A watchdog group - Stop Teenage Addiction to Tobacco (STAT) - has been monitoring cigarette placement in movies for several years. A recent newsletter states: ``We believe that when movie producers accept tobacco company money, part of the deal is that they include scenes in which smoking appears in a positive light. In almost every movie in which embedded cigarette advertising appears, one or more of the leading characters smoke in a highly glamorized fashion.'' Such glamorization appeals particularly to teenagers who comprise more than 40 percent of moviegoers. In a health conscious America, the greatest threat to cigarette manufacturers is loss of new smokers through attrition.
STAT has compiled a list of movies containing cigarette product placement as well as a glamorized smoking ambience. The list is formidable and diverse. It includes such films as ``Who Framed Roger Rabbit, ``Crimes of the Heart,'' ``Risky Business,'' ``Crocodile Dundee,'' ``Desperately Seeking Susan,'' and ``Batteries Not Included.'' In ``Batteries Not Included,'' for example, not only is there a Salem billboard prominently displayed, but the two main characters both smoke. ``In one of the cutest scenes,'' states the STAT newsletter, ``an adorable little spaceship flicks a built-in cigarette lighter to fire-up the elderly gentleman's cigar.''
Despite a preponderance of on-screen evidence to the contrary, only one of the five other cigarette manufacturers wrote back to Congressman Luken affirming past payments to film production companies. In his letter to Attorney General Richard Thornburgh requesting an investigation of possible criminal violation of the Federal Cigarette Advertising and Labeling Act, Luken cites the delayed response he received from Philip Morris, and a letter from the Liggett Group which confirmed that in 1983 it had paid $30,000 to have its Eve cigarette appear in ``Supergirl.''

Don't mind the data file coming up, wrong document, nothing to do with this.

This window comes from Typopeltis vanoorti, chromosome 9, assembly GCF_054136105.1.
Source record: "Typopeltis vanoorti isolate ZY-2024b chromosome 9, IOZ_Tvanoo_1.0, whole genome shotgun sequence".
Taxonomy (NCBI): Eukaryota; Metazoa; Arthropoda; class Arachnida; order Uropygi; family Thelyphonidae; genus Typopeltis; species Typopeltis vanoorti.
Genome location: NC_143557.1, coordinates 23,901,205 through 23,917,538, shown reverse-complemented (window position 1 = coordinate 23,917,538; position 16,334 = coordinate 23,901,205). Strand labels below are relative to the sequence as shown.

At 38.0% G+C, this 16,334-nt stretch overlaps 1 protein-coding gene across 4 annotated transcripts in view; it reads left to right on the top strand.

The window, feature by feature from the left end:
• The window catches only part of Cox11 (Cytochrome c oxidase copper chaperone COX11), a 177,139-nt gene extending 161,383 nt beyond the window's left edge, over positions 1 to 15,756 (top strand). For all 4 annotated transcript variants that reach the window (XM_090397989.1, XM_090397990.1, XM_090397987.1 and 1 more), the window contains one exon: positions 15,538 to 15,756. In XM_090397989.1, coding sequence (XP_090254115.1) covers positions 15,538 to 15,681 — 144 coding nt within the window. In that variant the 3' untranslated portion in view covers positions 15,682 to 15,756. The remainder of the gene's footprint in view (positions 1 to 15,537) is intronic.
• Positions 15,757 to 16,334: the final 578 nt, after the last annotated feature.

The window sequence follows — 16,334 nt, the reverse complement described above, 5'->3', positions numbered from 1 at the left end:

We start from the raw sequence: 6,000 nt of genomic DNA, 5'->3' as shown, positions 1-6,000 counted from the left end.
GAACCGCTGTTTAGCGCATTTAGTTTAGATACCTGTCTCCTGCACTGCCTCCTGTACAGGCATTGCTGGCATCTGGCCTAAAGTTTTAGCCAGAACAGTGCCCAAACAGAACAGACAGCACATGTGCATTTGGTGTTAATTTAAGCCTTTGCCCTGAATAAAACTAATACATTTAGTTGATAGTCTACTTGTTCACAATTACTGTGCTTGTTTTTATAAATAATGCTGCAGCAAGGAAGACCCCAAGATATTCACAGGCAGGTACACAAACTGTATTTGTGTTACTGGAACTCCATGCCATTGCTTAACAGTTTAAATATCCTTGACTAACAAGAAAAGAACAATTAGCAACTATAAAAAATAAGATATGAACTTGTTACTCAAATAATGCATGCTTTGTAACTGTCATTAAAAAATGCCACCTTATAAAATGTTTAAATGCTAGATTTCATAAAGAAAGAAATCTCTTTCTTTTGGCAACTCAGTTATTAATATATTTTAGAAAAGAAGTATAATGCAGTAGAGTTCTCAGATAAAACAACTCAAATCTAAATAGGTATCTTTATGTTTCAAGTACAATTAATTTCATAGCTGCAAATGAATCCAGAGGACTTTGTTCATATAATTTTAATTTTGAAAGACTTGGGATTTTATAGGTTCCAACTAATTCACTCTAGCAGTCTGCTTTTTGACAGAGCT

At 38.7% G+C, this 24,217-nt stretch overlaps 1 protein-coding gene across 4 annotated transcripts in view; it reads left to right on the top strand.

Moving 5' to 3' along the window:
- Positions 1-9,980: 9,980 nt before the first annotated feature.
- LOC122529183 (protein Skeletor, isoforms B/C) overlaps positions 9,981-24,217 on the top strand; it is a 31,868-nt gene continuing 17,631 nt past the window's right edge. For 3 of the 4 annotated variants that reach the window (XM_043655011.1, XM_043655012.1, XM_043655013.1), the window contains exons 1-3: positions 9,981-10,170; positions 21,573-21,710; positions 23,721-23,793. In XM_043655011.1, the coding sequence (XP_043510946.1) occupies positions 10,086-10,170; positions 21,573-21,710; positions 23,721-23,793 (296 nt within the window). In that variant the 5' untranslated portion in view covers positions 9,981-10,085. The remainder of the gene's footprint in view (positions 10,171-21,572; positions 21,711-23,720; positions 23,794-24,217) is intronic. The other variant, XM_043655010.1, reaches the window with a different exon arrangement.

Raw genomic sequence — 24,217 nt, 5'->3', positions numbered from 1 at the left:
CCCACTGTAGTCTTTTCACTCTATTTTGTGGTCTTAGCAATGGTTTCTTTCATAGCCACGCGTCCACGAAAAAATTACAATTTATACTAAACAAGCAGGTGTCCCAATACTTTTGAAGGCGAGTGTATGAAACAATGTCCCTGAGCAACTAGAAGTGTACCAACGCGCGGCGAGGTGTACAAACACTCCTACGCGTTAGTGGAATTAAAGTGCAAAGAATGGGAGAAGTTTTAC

But none of the other companies, as yet, have owned up.
Facing investigation from Luken's committee, the Federal Communications Commission, and the US Attorney General, Hollywood producers, as well as the cigarette manufacturers, have closed ranks against prying reporters sniffing a story as big as the payola scandals of the early 1960s. When questioned about their dealings with the tobacco industry, two prominent product placement companies, Marvin Cohen & Associates and Wills & Evans Sponsorship Group, claimed that they also ``don't do it.''
``Quite frankly, any tobacco placement in films in the past few years have been very negligible,'' says Marvin Cohen, whose company is hired by the studios rather than the corporate clients. ``It's rare that any tobacco is actually I.D'd [identified] on the screen. (A) It's a very small package, and (B) normally it occurs in a darkened room and the actor or actress' hand encompasses the package itself.''
``Do you deal with the tobacco companies?'' a reporter asked Norm Marshall who is affiliated with the Wills & Evans Sponsorship Group. ``No. Let me qualify that. One of our clients is Miller which is owned by Philip Morris. We do not deal with Philip Morris directly. I can tell you that there really aren't any [product placement companies] that do.''
If the product placement companies aren't doing it and only two of the six cigarette manufacturers say they are doing it, what gives? Allegations abound. It has been suggested that in view of all the money ``out there,'' producers are instructing writers to include smoking characters. Or that producers are encouraging directors to ask the characters to smoke. Or that set decorators and property masters, the people who deal with the day-to-day, hands-on business of getting props on the set and into the hands of unwitting actors, are cutting their own deals with cigarette manufacturers. Absolutely anything is possible in the city of dreams where blockbuster film production is a very expensive proposition.
Nonetheless, $350,000 is a goodly sum to add to the production and promotion budget of a movie by any standards, even those of the product placement companies who have been in the business for a long time and state that $30,000-$50,000 is the usual range paid. The high price paid for the Lark placement and back-end promotion in ``Licence to Kill'' is indicative of the mood of the cigarette manufacturers as they seek new and imaginative means of capturing the next generation of would-be smokers. It is this teen market which may further elude them if a print media ad ban is accomplished within the next few years. Product placement in motion pictures is good insurance against such an eventuality.